Paul Miller has returned to the city of his birth to give us his vision of Macbeth. Thank god John Simm lived up to expectations in the title role because Miller’s plodding and gimmicky production is something of a let down.
Chichester Festival Theatre’s hot ticket of the Festival 2019 season fails to ignite with the magnitude of Shakespeare’s blood-soaked story of power and ambition seeming to overwhelm its director.
Simm is outstanding as the unhinged Macbeth whose black wit gives a dark humour to the psychopath’s killing spree.
His is both a bold and complex Thane, who, appearing a little squeamish at his first kill, grows into the role and positively luxuriates in knocking off friends, foes and fellow noblemen.
This is a Macbeth who is less a physical force and more a cerebral strategist.
My initial reservations at his aptitude for the task in hand, were dispelled almost immediately.
The play opens with news that Macbeth has pretty much defeated enemy armies almost single handed.
Simm doesn’t convince as a warrier at all. However, once he is blooded with the murder of his king, well, there’s no stopping him.
Macbeth probably isn’t the play to do at a time when knife crime is tragically rampant in our society.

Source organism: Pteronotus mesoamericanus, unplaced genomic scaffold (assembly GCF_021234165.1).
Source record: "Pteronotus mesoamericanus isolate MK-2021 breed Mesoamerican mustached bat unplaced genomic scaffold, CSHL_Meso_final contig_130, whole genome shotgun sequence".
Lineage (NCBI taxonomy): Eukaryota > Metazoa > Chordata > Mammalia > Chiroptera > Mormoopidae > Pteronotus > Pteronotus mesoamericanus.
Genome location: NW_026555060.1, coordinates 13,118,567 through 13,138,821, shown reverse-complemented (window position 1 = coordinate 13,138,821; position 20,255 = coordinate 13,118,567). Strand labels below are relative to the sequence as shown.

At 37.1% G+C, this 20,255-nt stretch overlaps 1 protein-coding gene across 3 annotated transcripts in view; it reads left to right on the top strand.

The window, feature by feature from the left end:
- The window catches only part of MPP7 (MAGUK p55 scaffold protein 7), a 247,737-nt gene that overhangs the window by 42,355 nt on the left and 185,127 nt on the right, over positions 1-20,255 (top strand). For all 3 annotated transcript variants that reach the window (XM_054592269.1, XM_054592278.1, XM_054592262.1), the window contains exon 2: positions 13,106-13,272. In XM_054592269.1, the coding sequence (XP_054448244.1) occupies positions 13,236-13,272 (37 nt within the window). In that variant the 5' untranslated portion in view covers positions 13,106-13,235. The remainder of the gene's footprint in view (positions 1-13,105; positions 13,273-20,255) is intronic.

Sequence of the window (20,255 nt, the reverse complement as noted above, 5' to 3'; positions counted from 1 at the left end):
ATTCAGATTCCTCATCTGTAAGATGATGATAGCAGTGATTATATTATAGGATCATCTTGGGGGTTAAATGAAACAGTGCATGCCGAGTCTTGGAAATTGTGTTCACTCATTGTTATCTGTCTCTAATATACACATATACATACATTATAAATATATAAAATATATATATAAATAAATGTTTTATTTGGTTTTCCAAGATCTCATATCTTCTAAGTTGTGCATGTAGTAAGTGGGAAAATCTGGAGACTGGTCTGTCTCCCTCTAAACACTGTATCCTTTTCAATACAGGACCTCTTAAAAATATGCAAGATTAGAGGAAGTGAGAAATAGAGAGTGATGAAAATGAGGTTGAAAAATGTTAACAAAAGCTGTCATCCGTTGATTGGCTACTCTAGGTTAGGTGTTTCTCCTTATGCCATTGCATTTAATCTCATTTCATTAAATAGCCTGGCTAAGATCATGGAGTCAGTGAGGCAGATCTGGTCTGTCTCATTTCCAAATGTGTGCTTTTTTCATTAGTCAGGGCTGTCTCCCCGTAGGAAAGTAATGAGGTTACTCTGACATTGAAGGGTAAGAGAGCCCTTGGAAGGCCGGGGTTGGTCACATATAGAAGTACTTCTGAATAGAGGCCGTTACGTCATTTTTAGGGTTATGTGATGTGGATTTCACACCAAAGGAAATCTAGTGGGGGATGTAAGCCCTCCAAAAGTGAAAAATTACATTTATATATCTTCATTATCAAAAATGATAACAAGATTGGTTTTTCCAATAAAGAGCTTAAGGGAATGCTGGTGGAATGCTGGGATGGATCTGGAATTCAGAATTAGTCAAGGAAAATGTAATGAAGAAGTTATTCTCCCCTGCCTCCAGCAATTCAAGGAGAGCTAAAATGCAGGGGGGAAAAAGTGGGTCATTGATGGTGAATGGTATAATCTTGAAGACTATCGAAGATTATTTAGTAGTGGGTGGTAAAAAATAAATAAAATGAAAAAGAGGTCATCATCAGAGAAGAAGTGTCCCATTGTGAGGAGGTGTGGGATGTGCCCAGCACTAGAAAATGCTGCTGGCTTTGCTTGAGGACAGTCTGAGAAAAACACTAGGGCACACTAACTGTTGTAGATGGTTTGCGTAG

But Simm visibly captures the ambitious lord’s descent into madness, becoming blasé at dispatching his detractors.
Miller spends most of his efforts in ensuring that Macbeth is front and centre of the production.
And he makes extensive use of video and music to provide atmosphere and menace in lieu of set.
All we have is an empty glass stage and that broke down on Saturday, halting the performance and sending its audience off home.
True, there is a rather nice banqueting table wheeled out occasionally but Miller’s reliance on tricksy graphics leaves the audience with watching lengthy exchanges of dialogue between characters and very little animation or movement.
As Macbeth’s go this is of middling fare. A journeyman’s production that delivers the story without any real tension, suspense or drama.
Lady Macbeth (Dervla Kirwan) opens Pandora’s Box by pushing her reluctant husband into treachery and then appears shocked by his destructive rampage through the echelons of the Scots royal court.
We may have been expecting a tougher stance from Kirwan but her Lady M visibly withers in front of the maniacal Macbeth.
Miller has gender swapped a few roles, which adds nothing to the production, although Beatriz Romilly does excel as the young and unprepared Malcolm.
And what about the mishmash of costumes? The men’s uniforms looked as though they had been filched from various Ibsen plays while the very benign and nonthreatening witches were dressed like New Age Travellers.
This lengthy Macbeth is saved by an absorbing central performance from its star and little else.
Macbeth runs on the Festival Theatre stage until October 26.
Director Paul Miller’s plodding and disappointing production is saved from mediocrity by a bold and complex turn by John Simm as Macbeth.